These recent photos take from the west end of the Oak Street bridge show the triple tracks and left siding remaining, but little evidence of the rest of the yard. They also show a significant change to the back of the machine shop building, with external generating plant that was not present in the 1960s.
More mysteries and revelations arose when looking at this photo allegedly from October 8, 1967. BM 1569(GP7) The angle shows the deteriorating sand house, but no apparent sign of the diesel fueling stand. Yet multiple other photos clearly show the diesel stand in place into the 1970s and as shown above the remnants still in place today. This photo dated only 16 days later as October 24, 1967 clearly shows the diesel stand and a much lesser degree of overgrown weeds. BM 1568(GP7) BM 1558(GP7) BM 1564(GP7) BM 1566(GP7) This called into question the date associated with the October 8 photo, potentially rendering it older than installation of the diesel pump stand. But two additional discoveries were far more important from the October 8th photo. All later photos I had seen showing the roundhouse showed solid doors on the stalls. But this photo clearly documents windows in the stall doors. Unfortunately, I discovered this after kit-bashing the roundhouse. So it was back to the six pairs of doors to cut in openings and add windows. The final bit of information from the photo dated October 8th 1967 is at the bottom right, where we see a switch for a turnout. Now we know that there was a parallel track to the one in the October 8th photo with the diesel stand positioned in between the visible track and the parallel track as shown in the photo dated October 24th. But a turnout here in this photo implies that there was yet another spur to the right of the unseen track, or no turnout would have been needed. My theory, and my modelling choice on my track plan, was that the additional spur furthest east in the yard would have headed to where the water tower and well were located, known to be east of the fueling area based on the debris still present in the underbrush.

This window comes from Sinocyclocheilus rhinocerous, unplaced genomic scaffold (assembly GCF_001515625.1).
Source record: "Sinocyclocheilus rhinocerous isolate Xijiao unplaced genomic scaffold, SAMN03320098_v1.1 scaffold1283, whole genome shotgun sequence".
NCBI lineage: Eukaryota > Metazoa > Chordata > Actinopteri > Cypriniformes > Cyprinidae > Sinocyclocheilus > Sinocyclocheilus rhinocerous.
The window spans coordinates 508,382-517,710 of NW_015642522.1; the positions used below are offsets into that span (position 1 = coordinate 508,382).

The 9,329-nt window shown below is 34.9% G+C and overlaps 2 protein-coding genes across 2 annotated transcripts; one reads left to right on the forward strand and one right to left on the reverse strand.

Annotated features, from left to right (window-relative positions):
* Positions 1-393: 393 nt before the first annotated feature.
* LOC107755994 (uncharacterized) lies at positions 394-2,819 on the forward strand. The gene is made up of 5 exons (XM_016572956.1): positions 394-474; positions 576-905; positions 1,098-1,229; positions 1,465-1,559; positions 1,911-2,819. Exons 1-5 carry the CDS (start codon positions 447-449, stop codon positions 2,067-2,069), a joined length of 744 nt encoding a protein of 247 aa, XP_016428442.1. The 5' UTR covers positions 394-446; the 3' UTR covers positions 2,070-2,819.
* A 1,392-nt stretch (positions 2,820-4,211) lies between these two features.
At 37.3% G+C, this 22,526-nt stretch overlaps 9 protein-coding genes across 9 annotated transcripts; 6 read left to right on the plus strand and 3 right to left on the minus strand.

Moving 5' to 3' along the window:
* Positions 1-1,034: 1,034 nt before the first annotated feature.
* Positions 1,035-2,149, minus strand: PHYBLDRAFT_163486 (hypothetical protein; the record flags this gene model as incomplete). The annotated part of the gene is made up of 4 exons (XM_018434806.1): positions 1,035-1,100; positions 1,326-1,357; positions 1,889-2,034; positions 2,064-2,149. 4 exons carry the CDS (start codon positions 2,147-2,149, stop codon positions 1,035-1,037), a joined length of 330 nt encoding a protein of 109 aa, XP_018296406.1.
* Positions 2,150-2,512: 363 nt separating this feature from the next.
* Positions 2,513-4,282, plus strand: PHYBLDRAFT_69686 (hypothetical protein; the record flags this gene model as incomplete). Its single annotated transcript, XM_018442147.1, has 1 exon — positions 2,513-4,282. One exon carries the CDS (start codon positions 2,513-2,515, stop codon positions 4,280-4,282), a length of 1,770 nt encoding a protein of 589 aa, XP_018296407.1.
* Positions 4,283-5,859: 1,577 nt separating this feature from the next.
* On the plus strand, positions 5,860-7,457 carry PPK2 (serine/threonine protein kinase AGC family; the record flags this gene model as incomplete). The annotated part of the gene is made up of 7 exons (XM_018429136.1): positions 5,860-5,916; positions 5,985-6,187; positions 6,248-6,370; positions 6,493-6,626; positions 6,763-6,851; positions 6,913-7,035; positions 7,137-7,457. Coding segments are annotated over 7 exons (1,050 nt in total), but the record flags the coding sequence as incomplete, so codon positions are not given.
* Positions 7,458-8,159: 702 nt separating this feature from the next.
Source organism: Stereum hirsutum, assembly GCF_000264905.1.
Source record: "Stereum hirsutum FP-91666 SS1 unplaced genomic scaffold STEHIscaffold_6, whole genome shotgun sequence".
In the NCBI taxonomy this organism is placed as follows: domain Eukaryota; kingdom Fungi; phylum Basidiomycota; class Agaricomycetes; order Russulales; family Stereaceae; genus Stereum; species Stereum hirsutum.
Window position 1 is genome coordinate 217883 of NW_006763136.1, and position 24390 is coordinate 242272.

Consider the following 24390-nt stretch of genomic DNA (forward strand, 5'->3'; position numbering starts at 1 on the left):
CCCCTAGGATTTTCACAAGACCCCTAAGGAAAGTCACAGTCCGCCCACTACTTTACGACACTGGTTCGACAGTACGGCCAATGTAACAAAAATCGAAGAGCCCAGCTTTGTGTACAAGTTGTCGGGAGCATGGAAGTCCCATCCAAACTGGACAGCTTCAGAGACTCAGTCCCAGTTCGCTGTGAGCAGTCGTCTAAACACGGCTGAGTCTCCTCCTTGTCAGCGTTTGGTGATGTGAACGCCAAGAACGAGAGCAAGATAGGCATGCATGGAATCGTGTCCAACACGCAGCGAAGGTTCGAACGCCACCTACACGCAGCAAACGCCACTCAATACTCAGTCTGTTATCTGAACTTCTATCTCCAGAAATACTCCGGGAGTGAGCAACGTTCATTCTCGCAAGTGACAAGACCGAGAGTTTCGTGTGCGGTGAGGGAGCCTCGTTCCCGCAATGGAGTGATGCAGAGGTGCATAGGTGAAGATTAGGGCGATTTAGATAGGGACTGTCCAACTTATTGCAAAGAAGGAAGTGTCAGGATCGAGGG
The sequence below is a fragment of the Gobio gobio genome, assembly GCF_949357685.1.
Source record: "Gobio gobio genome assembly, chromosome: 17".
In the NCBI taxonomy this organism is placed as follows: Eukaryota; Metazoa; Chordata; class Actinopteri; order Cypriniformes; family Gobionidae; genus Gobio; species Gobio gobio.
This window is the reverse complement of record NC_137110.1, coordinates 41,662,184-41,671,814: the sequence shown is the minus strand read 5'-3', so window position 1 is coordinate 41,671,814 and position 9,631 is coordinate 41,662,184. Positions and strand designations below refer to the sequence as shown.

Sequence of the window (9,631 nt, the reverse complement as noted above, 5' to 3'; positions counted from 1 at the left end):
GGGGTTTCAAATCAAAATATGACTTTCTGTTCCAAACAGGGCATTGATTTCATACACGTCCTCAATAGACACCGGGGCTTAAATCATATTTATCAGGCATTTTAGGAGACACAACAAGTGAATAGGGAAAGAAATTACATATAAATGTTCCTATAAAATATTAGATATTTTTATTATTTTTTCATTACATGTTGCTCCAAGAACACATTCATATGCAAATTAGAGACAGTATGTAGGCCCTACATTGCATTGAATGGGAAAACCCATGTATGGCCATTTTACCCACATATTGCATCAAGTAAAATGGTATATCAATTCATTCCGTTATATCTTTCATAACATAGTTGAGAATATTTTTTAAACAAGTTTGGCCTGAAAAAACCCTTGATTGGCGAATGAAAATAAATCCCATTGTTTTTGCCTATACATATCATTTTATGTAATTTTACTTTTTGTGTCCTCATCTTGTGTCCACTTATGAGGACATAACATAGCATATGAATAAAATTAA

Many of the building details for the kitbash of the roundhouse and machine shop were based on these photos taken of the existing structure, relying on some subjective judgement of the age of the structural details to conclude what to keep and what to exclude. The llast of the four photos below initially fooled me into thinking there had been a large door on the building extension at the back. But a closer look reveals that the photo is showing the inside of the door that is open and is on the right wall of the side of the machine shop.
Another important element to me to reproduce the look and feel of the Dover yard is the Oak Street Bridge. Trespassing restrictions have dissuaded me from attempting to take current photos of the bridge from track level, but the bridge structure remains largely as it was in the period, including retaining its wood deck, so close up photos on the bridge will be key to my scratch build of the bridge for my layout. Here are some key photos that have influenced my own construction of this bridge.
(1) Note: Photos attributed to Ted Houghton are copyright Ted Houghton and are inline-linked here by express permission.